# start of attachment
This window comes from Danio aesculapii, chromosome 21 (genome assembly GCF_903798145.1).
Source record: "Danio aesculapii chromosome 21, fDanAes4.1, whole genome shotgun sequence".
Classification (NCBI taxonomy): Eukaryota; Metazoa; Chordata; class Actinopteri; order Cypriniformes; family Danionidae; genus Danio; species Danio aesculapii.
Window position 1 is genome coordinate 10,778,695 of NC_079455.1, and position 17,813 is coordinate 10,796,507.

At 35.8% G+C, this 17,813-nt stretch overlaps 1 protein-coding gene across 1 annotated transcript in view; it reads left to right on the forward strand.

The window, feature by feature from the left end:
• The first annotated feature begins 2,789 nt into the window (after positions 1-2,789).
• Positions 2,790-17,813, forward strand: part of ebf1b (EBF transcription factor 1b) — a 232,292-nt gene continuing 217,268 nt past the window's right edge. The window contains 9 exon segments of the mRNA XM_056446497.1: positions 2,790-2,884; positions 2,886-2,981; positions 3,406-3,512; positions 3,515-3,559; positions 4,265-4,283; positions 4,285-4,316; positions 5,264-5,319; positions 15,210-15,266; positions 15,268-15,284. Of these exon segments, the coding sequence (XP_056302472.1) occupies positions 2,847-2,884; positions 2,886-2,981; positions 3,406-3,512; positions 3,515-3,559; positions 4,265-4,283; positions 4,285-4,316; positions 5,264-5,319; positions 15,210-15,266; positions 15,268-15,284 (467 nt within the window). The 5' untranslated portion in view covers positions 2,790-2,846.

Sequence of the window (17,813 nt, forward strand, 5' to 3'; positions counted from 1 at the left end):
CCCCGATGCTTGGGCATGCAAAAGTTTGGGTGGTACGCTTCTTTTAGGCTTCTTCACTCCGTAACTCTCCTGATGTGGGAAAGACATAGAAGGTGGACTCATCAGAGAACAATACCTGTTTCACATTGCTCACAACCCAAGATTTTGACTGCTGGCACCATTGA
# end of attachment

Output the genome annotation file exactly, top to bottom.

This window comes from Danio aesculapii, chromosome 21 (genome assembly GCF_903798145.1).
Source record: "Danio aesculapii chromosome 21, fDanAes4.1, whole genome shotgun sequence".
Classification (NCBI taxonomy): Eukaryota; Metazoa; Chordata; class Actinopteri; order Cypriniformes; family Danionidae; genus Danio; species Danio aesculapii.
Window position 1 is genome coordinate 10,778,695 of NC_079455.1, and position 17,813 is coordinate 10,796,507.

At 35.8% G+C, this 17,813-nt stretch overlaps 1 protein-coding gene across 1 annotated transcript in view; it reads left to right on the forward strand.

The window, feature by feature from the left end:
• The first annotated feature begins 2,789 nt into the window (after positions 1-2,789).
• Positions 2,790-17,813, forward strand: part of ebf1b (EBF transcription factor 1b) — a 232,292-nt gene continuing 217,268 nt past the window's right edge. The window contains 9 exon segments of the mRNA XM_056446497.1: positions 2,790-2,884; positions 2,886-2,981; positions 3,406-3,512; positions 3,515-3,559; positions 4,265-4,283; positions 4,285-4,316; positions 5,264-5,319; positions 15,210-15,266; positions 15,268-15,284. Of these exon segments, the coding sequence (XP_056302472.1) occupies positions 2,847-2,884; positions 2,886-2,981; positions 3,406-3,512; positions 3,515-3,559; positions 4,265-4,283; positions 4,285-4,316; positions 5,264-5,319; positions 15,210-15,266; positions 15,268-15,284 (467 nt within the window). The 5' untranslated portion in view covers positions 2,790-2,846.

Sequence of the window (17,813 nt, forward strand, 5' to 3'; positions counted from 1 at the left end):
CCCCGATGCTTGGGCATGCAAAAGTTTGGGTGGTACGCTTCTTTTAGGCTTCTTCACTCCGTAACTCTCCTGATGTGGGAAAGACATAGAAGGTGGACTCATCAGAGAACAATACCTGTTTCACATTGCTCACAACCCAAGATTTTGACTGCTGGCACCATTGA